Oily skin is characterized by excess sebum/oil production. The follicle size is larger and contains more oil. If the pore size is larger over most of the face, this indicates an oily skin type. Oily skin requires more cleansing and exfoliating than other skin types. Blemishes and blackheads are common. Over cleansing can make matters worse by stripping the skin and irritating it. If the skin is over dried, the body’s protection mechanism tries to produce additional oil to compensate for the dryness on the surface. Oily skin ages more slowly. Oily skin is more prone to acne. Description: Skin is shiny, congested, blemish prone or slightly blemished. (From my experience, many people think they have oily skin. If you are a true oily skin type, there is a simple test to determine it. If you wash your face at 8:00 a.m., when do you notice shine on your face? If it is within 2 hours, you have oily skin. If not, then you don’t.)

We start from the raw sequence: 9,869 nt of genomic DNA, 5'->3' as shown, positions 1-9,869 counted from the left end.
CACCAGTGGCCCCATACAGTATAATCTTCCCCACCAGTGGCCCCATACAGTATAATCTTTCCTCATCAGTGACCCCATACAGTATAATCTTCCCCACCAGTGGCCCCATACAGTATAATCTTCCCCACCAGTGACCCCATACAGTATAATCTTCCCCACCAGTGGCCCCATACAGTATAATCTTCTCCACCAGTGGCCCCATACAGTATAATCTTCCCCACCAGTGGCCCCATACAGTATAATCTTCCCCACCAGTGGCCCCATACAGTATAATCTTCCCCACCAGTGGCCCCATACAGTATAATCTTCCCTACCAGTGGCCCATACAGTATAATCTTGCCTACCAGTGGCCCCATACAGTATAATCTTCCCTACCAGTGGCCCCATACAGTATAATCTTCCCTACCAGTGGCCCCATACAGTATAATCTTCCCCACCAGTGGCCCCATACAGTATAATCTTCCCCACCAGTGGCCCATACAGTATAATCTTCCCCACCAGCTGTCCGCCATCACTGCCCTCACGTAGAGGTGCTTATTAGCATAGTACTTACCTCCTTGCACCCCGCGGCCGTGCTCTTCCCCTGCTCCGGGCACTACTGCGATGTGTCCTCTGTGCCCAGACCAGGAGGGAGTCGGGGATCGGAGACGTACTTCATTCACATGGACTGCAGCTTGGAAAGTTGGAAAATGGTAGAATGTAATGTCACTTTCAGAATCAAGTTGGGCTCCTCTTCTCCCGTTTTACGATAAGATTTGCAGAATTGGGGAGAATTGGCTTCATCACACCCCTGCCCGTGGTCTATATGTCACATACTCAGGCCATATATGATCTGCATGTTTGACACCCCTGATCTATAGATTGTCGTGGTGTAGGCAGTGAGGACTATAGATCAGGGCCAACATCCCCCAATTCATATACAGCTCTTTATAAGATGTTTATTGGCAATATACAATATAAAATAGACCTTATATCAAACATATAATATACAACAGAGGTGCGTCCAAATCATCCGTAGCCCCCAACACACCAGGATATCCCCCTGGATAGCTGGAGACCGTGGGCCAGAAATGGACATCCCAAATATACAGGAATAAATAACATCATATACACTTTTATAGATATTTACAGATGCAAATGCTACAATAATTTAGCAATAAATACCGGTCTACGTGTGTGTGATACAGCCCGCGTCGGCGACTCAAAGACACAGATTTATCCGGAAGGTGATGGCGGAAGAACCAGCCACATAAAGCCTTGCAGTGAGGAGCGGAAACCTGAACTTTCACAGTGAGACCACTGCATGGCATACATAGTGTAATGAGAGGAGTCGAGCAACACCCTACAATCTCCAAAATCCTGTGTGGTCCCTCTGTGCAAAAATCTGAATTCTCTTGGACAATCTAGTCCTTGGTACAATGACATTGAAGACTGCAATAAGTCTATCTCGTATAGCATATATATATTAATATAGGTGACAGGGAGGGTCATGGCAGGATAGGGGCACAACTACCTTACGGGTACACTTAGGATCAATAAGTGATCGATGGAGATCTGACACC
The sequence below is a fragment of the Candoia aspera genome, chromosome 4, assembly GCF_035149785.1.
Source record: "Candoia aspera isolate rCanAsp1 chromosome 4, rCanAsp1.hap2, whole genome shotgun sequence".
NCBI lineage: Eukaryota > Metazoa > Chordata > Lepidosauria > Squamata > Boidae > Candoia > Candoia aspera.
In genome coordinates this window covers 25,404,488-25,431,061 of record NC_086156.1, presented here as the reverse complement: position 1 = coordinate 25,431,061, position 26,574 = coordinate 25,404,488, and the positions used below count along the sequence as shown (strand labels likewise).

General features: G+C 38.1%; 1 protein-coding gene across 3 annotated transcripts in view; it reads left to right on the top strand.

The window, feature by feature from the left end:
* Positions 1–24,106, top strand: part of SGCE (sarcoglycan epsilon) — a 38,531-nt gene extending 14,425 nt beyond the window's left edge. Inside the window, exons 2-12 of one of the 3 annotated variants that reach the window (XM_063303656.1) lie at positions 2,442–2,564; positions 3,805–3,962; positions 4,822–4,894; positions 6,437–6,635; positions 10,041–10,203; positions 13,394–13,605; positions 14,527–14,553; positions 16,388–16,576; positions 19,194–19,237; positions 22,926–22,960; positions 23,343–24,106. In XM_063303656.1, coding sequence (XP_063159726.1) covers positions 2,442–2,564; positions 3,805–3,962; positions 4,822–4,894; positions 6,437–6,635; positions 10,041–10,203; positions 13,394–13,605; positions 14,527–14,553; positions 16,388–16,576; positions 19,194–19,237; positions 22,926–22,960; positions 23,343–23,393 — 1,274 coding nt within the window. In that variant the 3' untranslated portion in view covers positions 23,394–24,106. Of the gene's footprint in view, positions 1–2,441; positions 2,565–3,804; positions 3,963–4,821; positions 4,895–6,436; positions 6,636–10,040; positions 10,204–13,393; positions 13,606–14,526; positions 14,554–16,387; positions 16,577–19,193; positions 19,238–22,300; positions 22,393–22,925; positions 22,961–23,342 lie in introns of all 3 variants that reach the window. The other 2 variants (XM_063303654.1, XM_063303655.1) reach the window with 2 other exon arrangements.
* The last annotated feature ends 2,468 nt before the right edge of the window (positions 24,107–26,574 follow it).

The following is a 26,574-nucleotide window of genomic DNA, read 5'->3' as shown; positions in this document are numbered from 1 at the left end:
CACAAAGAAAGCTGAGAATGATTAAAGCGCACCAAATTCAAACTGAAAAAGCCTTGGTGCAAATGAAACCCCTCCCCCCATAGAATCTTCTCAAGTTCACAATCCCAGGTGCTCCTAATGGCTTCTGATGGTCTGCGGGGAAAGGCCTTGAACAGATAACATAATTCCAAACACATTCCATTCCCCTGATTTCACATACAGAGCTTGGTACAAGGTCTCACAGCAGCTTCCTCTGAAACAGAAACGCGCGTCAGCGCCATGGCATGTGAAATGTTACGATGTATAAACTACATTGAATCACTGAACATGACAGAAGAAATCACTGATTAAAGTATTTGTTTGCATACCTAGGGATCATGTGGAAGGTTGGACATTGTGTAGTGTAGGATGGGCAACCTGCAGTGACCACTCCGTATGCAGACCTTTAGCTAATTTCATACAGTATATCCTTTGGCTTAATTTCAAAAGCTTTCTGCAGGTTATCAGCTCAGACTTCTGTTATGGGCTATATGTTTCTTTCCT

Dry skin does not produce enough oil. Alipidic skin lacks oil (lipids). The follicles are usually small and the sebum is minimal. If you can barely see the follicles or they are small, this indicates a dry skin type. The natural oil secretions in our follicles help protect us from environmental damage and aging. Dry skin needs extra care because it lacks this normal protection. Stimulating oil production and protecting the surface is imperative to taking care of dry skin. Occlusive products also protect the skin’s top barrier layer and hold in moisture, which helps to combat dryness. Description: Skin is tight, flaky, dehydrated or easily irritated. Irritation can take on the form of redness, blotchiness or inflammation.
Part three is available on Friday.